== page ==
Thursday update on flood damage in Lake CountyA state of emergency has been declared and Lake County is facing an estimated $7 million in damages following the torrential rains that created unprecedented flooding along the North Shore Tuesday and Wednesday.
By: Tom Olsen, Lake County News-Chronicle
A state of emergency has been declared and Lake County is facing an estimated $7 million in damages following the torrential rains that created unprecedented flooding along the North Shore Tuesday and Wednesday.
"This is the one natural disaster I thought we'd never have to worry about," said Lake County Emergency Management Director B.J. Kohlstedt, noting that the county has dealt with tornadoes, wildfires and ice storms in recent years.
Sinkholes, collapsed culverts and overflowed ditches have affected approximately 25 percent of the county road system and 50 percent of forestry road.
The county has used every sign, cone and barrier it has to close roads, Lake County Highway Engineer Al Goodman said.
The county board declared a state of emergency Thursday morning and the joined the effort to seek a presidential declaration of a major disaster, which would entitle the region to federal aid.
"There was no loss of life and no serious injury. Businesses are all open and tourists are still coming as planned," County Administrator Matt Huddleston said. "There are a lot of people we need to commend for this effort."
Gov. Mark Dayton, who will likely decide whether or not to seek federal aid, was in Duluth Thursday morning to assess the damage and meet with local politicians, including Lake County Board Chairman Rich Sve, who brought along photographs of the county's damage.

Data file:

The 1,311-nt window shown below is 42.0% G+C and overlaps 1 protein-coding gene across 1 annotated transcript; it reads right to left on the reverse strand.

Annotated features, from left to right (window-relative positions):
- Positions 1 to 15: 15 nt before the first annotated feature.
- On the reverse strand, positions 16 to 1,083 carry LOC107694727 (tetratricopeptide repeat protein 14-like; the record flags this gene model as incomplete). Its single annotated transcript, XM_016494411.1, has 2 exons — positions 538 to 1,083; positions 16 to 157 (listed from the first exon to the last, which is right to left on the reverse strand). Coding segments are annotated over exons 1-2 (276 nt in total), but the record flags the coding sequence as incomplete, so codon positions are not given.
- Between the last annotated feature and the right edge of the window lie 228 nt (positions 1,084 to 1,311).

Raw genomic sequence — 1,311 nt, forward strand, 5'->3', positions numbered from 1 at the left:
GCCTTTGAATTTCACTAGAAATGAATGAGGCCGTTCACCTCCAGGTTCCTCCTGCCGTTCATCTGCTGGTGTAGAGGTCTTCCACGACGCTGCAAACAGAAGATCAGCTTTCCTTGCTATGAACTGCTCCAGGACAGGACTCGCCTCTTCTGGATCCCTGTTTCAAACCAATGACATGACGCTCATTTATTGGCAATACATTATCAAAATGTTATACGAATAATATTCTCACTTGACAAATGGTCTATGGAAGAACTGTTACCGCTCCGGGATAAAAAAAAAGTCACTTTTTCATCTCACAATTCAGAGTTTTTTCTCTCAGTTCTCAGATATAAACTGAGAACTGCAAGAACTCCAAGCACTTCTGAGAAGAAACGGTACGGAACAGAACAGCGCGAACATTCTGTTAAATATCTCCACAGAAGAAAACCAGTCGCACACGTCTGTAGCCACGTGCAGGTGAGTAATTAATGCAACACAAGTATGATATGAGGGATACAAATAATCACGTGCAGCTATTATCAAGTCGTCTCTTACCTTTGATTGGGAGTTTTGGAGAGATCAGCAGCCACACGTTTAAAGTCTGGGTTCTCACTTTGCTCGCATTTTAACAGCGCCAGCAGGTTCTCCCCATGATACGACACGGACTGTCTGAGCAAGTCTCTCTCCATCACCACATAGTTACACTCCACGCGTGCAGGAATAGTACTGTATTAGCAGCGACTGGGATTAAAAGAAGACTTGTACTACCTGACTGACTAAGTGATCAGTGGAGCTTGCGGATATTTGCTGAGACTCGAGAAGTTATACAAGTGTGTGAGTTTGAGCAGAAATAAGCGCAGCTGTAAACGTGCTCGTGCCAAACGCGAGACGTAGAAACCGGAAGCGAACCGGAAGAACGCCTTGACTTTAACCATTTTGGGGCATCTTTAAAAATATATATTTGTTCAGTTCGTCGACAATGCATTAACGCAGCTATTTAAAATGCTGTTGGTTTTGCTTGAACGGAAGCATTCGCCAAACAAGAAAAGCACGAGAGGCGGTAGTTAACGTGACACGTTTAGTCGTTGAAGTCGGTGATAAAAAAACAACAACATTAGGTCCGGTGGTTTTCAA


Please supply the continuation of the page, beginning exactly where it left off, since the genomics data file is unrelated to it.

Goodman estimates it should take about six weeks to fully repair the county's roads, while traffic over two bridges, one the Clark Road bridge over Silver Creek and the other a bridge on County Highway 124, will be detoured for approximately a year to repair damages.
The Highway 61 expressway over the Knife River remains closed until a structural assessment can be completed, but county officials are optimistic that the bridge should reopen soon. The Marina Road bridge over the river near the Scenic Highway in Knife River also remained closed Thursday. The main bridge there is open, meaning drivers on the expressway can use it to get around the closed bridge.
The Knife River area was perhaps the hardest hit area in Lake County. Crews continue to clean up fallen trees along the roadway and ditches that flooded near the river.
The only evacuations needed were in Knife River, where residents of four houses along the river had to leave, according to Sheriff Carey Johnson. An elderly couple originally declined to leave their home at the sheriff's suggestion and deputies later had to rescue them by boat.
"The response (to emergency calls and road damages) went very well," Johnson said. "We had great response from deputies and emergency workers, but also from other people, from residents who helped out."
Kohlstedt said the American Red Cross contacted her, but the county has not needed its services, due in large part to the fact that there were no power outages and sump pumps were able to keep houses largely free of water.
A broken communications line left much of Lake County without 911 service, internet access, telephone and cell coverage from Tuesday night until Wednesday afternoon, making it tougher for emergency workers to respond to issues.
"Communication is absolutely necessary in any emergency," Kohlstedt said. "We are very lucky no one was killed or seriously injured."
The county's new digital emergency alert system worked flawlessly and emergency responders were able to comment through ham radio, Kohlstedt said.
County Commissioner Paul Bergman requested that Frontier Communications meet with the board soon to discuss how to prevent the loss of communications in the event of another broken line.
Kohlstedt and Bergman said that the county's burgeoning fiber project, which is currently stalled by a telephone pole ownership dispute, should prevent complete losses of communication, which have been frequent in the county in recent years.